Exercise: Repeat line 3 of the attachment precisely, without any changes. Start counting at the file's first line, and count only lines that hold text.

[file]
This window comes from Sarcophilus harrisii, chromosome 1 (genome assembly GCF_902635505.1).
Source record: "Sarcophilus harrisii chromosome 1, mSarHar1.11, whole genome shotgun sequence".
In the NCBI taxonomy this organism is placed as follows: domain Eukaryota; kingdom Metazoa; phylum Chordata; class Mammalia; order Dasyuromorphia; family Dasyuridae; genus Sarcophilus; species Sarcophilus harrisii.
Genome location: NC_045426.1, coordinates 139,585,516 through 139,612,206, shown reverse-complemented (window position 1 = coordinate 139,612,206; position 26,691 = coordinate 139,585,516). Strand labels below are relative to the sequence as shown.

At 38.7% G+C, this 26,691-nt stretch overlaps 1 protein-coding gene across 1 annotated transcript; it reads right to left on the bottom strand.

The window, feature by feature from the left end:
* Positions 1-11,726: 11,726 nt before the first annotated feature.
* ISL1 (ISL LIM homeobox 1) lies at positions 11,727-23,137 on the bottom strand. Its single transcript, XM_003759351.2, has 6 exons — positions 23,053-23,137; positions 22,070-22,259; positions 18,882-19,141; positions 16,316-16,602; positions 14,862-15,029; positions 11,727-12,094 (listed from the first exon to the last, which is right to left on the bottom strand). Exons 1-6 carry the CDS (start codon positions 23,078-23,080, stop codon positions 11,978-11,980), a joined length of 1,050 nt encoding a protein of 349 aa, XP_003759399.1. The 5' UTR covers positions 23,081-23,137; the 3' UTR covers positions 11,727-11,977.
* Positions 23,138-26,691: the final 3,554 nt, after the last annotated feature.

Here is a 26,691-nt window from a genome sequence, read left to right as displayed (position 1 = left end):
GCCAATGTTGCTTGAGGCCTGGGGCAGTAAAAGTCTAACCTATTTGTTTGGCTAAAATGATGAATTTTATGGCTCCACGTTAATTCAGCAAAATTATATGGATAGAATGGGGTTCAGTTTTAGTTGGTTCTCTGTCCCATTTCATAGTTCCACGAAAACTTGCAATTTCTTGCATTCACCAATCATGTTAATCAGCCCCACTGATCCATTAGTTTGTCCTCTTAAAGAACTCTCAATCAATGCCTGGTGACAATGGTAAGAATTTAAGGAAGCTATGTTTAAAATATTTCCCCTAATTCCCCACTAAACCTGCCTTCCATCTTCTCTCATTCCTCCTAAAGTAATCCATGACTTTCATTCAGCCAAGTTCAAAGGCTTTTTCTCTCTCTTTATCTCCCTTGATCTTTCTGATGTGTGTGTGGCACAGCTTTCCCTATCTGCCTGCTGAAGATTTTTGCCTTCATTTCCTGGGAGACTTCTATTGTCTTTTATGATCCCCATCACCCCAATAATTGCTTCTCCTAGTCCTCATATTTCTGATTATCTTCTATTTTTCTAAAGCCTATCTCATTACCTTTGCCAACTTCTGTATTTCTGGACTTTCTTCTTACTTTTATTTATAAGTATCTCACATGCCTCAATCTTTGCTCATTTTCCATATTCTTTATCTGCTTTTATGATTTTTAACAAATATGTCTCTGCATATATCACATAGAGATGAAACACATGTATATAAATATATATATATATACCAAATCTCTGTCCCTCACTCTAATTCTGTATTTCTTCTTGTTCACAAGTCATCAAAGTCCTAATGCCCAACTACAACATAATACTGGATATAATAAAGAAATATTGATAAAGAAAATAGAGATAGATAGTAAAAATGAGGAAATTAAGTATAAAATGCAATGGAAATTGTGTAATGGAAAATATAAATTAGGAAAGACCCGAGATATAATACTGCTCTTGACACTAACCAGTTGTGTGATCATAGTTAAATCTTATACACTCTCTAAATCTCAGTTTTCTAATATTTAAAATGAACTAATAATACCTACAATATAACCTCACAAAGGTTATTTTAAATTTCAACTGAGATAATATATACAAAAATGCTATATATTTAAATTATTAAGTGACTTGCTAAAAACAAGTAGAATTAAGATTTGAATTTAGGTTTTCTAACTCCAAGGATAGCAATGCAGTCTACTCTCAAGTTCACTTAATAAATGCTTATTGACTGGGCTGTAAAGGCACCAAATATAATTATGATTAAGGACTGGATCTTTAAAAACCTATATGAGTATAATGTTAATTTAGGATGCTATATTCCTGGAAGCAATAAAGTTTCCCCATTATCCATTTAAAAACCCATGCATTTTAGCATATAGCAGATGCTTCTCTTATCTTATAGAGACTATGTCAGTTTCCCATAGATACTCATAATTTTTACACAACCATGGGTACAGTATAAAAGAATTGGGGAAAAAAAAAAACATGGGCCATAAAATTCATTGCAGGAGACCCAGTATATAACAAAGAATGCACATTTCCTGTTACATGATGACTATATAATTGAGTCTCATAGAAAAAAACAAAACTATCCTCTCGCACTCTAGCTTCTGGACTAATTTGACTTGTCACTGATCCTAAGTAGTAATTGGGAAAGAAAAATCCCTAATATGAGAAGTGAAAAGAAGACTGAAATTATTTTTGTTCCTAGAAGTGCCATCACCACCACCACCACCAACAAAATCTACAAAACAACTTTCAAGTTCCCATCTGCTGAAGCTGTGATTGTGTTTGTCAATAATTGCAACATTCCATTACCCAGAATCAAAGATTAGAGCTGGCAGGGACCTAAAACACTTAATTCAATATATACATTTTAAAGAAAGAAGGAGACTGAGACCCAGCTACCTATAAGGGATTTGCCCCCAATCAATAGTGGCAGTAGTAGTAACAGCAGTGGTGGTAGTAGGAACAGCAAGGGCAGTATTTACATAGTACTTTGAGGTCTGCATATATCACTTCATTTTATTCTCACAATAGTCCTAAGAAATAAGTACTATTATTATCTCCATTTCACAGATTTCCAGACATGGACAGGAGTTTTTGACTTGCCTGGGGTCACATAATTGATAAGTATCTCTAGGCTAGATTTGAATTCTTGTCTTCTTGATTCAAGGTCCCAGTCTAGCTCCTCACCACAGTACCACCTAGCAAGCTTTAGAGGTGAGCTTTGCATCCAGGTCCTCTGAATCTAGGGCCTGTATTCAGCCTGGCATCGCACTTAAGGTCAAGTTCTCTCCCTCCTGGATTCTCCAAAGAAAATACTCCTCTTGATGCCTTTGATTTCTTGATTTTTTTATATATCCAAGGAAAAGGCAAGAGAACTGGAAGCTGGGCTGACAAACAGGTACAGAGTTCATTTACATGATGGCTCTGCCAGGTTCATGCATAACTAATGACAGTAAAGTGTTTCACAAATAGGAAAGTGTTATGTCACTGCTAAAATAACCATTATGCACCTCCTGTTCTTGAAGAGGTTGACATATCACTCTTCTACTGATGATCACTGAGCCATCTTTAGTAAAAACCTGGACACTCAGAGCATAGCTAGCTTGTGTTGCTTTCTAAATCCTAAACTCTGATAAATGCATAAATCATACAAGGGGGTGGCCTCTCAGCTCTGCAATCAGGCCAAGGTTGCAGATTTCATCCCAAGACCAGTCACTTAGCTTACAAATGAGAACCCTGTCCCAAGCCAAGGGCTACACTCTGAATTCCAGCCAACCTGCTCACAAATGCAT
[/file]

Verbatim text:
In the NCBI taxonomy this organism is placed as follows: domain Eukaryota; kingdom Metazoa; phylum Chordata; class Mammalia; order Dasyuromorphia; family Dasyuridae; genus Sarcophilus; species Sarcophilus harrisii.